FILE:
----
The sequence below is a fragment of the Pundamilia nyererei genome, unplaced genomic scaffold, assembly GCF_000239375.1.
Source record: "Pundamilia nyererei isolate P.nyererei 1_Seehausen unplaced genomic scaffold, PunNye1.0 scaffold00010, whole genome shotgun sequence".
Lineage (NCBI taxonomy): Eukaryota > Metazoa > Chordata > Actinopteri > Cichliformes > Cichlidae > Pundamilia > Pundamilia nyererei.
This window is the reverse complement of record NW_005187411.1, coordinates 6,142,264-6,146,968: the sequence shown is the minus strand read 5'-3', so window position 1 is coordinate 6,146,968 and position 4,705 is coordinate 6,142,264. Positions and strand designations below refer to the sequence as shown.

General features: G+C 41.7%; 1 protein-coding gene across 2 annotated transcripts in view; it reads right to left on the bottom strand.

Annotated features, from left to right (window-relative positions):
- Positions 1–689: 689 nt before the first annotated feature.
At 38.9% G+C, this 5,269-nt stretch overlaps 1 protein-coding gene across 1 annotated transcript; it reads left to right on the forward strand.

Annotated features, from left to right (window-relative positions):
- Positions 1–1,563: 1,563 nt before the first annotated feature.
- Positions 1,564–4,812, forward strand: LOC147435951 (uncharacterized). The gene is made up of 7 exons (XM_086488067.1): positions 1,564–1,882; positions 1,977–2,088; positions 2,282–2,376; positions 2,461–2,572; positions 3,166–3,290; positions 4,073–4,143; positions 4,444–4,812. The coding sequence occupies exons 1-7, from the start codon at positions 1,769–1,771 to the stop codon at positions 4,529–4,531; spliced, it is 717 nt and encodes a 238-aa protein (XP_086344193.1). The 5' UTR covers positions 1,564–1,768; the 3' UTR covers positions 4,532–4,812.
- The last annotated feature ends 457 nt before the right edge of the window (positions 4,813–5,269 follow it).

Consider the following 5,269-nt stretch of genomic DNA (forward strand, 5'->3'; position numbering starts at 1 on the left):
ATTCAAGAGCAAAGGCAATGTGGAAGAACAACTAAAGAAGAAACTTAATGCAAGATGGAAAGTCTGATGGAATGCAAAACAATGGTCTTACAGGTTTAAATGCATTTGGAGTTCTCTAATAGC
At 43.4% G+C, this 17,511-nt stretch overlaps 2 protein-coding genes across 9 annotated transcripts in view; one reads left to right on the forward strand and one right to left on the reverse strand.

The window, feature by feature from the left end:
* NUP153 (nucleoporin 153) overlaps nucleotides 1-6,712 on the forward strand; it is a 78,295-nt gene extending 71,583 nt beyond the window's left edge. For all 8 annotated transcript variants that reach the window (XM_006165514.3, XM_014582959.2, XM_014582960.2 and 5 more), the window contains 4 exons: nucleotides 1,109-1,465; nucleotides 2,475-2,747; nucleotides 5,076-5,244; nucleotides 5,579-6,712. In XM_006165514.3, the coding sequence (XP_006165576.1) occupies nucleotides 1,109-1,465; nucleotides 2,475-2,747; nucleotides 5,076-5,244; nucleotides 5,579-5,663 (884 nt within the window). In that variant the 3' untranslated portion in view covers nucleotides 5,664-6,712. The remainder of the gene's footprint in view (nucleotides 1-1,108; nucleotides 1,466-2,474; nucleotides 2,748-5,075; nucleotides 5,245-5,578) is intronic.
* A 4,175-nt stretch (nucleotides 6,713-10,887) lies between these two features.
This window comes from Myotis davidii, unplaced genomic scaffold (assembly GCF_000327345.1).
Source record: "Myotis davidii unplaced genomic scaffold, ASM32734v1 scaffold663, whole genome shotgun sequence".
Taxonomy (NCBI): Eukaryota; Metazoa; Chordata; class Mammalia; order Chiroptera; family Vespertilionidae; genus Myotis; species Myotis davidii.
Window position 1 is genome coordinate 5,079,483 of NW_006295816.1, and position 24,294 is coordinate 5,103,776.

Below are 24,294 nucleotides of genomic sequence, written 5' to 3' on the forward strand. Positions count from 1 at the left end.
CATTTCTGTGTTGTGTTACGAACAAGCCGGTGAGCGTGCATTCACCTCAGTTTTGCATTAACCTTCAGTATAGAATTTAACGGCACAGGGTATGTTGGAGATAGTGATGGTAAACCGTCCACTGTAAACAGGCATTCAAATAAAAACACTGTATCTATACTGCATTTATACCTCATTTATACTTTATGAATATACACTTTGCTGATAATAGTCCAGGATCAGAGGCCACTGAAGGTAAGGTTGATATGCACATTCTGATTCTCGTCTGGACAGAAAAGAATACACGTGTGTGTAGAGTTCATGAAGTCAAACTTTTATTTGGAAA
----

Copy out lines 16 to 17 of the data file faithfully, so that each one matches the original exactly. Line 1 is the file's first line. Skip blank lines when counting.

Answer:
The window, feature by feature from the left end:
* NUP153 (nucleoporin 153) overlaps nucleotides 1-6,712 on the forward strand; it is a 78,295-nt gene extending 71,583 nt beyond the window's left edge. For all 8 annotated transcript variants that reach the window (XM_006165514.3, XM_014582959.2, XM_014582960.2 and 5 more), the window contains 4 exons: nucleotides 1,109-1,465; nucleotides 2,475-2,747; nucleotides 5,076-5,244; nucleotides 5,579-6,712. In XM_006165514.3, the coding sequence (XP_006165576.1) occupies nucleotides 1,109-1,465; nucleotides 2,475-2,747; nucleotides 5,076-5,244; nucleotides 5,579-5,663 (884 nt within the window). In that variant the 3' untranslated portion in view covers nucleotides 5,664-6,712. The remainder of the gene's footprint in view (nucleotides 1-1,108; nucleotides 1,466-2,474; nucleotides 2,748-5,075; nucleotides 5,245-5,578) is intronic.